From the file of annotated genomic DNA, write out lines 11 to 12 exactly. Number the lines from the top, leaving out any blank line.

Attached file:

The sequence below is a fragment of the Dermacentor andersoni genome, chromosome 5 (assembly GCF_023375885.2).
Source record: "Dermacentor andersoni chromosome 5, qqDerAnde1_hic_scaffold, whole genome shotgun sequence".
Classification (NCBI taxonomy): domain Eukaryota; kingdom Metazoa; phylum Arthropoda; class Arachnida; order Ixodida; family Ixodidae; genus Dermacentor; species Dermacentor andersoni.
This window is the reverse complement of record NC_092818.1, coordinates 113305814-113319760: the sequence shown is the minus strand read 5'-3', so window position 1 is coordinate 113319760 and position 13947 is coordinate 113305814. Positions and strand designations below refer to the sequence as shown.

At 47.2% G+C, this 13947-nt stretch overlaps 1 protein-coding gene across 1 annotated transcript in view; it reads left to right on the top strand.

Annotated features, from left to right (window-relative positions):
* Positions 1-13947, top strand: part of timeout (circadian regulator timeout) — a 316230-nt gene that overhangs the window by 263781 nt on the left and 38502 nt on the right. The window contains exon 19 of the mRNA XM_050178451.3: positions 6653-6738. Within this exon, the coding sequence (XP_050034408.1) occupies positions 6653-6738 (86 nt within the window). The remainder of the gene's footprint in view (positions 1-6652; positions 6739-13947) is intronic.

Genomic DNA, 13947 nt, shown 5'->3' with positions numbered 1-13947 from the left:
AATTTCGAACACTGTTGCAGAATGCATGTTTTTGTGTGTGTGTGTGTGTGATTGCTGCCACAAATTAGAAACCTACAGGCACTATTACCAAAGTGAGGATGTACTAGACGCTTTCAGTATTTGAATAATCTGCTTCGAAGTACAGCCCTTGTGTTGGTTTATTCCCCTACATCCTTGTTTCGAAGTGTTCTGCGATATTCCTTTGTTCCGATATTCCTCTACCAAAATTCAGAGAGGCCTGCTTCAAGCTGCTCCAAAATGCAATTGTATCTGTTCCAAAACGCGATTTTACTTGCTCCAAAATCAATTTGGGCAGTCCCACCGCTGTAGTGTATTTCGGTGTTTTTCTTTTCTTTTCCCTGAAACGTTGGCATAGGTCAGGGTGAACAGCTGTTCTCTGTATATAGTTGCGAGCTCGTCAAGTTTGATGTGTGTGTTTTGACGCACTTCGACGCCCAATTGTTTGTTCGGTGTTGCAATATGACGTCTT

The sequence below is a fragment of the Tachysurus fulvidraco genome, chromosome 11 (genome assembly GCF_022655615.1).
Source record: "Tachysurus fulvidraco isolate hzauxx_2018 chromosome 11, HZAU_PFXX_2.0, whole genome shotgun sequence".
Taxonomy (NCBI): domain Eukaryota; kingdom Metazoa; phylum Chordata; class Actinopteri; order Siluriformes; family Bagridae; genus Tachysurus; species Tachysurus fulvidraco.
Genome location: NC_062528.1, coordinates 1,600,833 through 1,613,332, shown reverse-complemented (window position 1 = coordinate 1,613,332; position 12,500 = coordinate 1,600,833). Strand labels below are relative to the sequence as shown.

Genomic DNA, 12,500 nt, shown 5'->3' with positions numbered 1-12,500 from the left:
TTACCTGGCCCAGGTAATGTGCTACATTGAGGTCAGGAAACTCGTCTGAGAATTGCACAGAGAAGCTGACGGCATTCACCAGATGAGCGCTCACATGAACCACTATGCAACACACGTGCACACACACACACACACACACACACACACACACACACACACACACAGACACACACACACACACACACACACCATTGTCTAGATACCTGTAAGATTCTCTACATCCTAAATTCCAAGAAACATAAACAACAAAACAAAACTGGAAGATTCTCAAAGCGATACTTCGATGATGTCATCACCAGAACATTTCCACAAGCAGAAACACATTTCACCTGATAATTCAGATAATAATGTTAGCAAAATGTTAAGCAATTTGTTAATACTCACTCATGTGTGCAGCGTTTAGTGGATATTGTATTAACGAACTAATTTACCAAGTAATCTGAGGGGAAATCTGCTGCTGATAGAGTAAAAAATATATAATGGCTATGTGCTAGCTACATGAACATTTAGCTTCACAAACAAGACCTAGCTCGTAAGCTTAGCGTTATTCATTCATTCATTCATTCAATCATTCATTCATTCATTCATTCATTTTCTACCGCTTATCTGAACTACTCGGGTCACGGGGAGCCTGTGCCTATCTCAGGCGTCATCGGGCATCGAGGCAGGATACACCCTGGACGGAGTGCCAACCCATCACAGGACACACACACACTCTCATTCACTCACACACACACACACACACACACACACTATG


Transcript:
Source record: "Tachysurus fulvidraco isolate hzauxx_2018 chromosome 11, HZAU_PFXX_2.0, whole genome shotgun sequence".
Taxonomy (NCBI): domain Eukaryota; kingdom Metazoa; phylum Chordata; class Actinopteri; order Siluriformes; family Bagridae; genus Tachysurus; species Tachysurus fulvidraco.